I’m sure that many people don’t understand what folks who are blind or visually impaired deal with. There was a good article in the New York Times on Sunday called Why Do We Fear the Blind? Among other things, the article talks about the misconceptions that people with low vision or no vision have better hearing or sense of smell. As a kid, I was told that my hearing was better because I couldn’t see. As the article states, my hearing isn’t any better, I just have to rely on it more than someone with good vision.

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Socks

After I posted the Glaucoma Study entry, Eliz said that I should have talked a bit more about the socks task.  At the school where Eliz used to teach and our kids went, they would call this the Socks work.  It was work for me.  Here’s how it worked…  There were seven socks pinned to a board on a wall at eye level.  There was a table that was 30 x 60 up against the same wall that you could spread the 10 socks out on.  You then had to place the sock on the table under the correct match that was on the wall.

The first time I did this task, I was given the ground rules: I couldn’t touch the socks on the wall, I could get as close as I wanted, and, there was no time limit.  Most people had to this (and all the other tasks in the study) three times.  First time with both eyes, the second time with one eye covered, and the third time with the other eye covered.  I only had to do it (and all other tasks) twice since I have only the slightest vision in my right eye.  Believe me, 2x is enough.

I verified the ground rules with Maryanne before we started.  The last time I did this task the observer seemed to have a problem with the way I did this task.  She then started the clock and I began the task with my right eye covered.  It was covered from the last task and both Maryanne and I forgot to remove it.  I spread the socks out on the table, looking for the one I knew had no match.  It was easy to spot since it had cream or gray colored stripe near the top of the sock.  Now I just had to find the correct seven of the remaining nine and match them up.  So I hopped up on the table and zeroed in on a lighter gray sock on the board.  I found two socks that were similar in color and held them up close to the one on the board.  I could feel a pattern on one of the socks and knew that wasn’t the correct one.  I placed the other on the table beneath its mate.  This went on for about 18 minutes.  I missed two or three.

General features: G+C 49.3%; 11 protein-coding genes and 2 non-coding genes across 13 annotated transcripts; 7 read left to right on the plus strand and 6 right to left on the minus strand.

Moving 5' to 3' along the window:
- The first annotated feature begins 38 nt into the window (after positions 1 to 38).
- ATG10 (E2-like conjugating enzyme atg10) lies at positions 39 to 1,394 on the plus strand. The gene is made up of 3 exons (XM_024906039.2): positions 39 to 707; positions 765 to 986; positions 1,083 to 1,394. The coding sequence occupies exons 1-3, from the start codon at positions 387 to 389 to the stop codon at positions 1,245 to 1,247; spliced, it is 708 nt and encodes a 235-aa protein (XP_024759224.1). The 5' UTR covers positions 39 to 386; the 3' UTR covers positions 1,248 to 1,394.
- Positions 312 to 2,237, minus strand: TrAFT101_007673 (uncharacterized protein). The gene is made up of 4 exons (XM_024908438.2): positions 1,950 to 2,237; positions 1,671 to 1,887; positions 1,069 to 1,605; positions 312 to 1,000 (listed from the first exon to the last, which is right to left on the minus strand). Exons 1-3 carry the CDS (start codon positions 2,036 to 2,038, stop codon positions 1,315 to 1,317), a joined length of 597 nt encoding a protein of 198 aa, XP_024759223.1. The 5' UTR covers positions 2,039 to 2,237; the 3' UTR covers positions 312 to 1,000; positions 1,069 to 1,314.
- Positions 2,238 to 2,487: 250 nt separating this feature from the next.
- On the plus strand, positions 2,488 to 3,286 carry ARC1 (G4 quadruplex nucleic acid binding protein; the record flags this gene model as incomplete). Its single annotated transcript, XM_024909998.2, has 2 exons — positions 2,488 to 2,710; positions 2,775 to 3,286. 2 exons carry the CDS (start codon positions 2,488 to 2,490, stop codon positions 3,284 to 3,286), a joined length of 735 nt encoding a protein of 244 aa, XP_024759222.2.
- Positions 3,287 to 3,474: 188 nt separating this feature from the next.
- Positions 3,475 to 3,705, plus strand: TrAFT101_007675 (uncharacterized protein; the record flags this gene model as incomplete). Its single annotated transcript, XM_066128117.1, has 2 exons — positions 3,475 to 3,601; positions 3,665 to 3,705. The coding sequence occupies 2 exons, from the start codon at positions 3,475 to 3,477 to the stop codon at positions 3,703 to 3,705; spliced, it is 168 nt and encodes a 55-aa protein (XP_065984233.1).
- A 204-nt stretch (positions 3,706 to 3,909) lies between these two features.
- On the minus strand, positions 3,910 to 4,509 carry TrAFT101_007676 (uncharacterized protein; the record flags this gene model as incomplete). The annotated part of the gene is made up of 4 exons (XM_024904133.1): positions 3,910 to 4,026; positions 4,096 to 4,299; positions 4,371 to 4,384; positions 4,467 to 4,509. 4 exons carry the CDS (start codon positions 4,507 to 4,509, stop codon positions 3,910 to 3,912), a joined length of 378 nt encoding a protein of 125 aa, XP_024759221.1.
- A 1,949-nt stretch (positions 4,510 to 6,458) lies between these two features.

Now it was time for me to do it with both eyes.  It seemed silly for me to do it with both eyes, but at one of the other tasks I had done better with both eyes than with just my left, so I was up for seeing if it made a difference with this task.  I asked Maryanne to mix the socks up so that it would be a fair comparison.  She did and then started the timer.  I found the striped sock again and discarded it.  I hopped back onto the table and began matching.  This time it only took me about 11 minutes and I got ’em all!  I think that was the first time in the study that I matched them all correctly.  I was happy until I realized it took me about a minute and a half to match a pair of socks.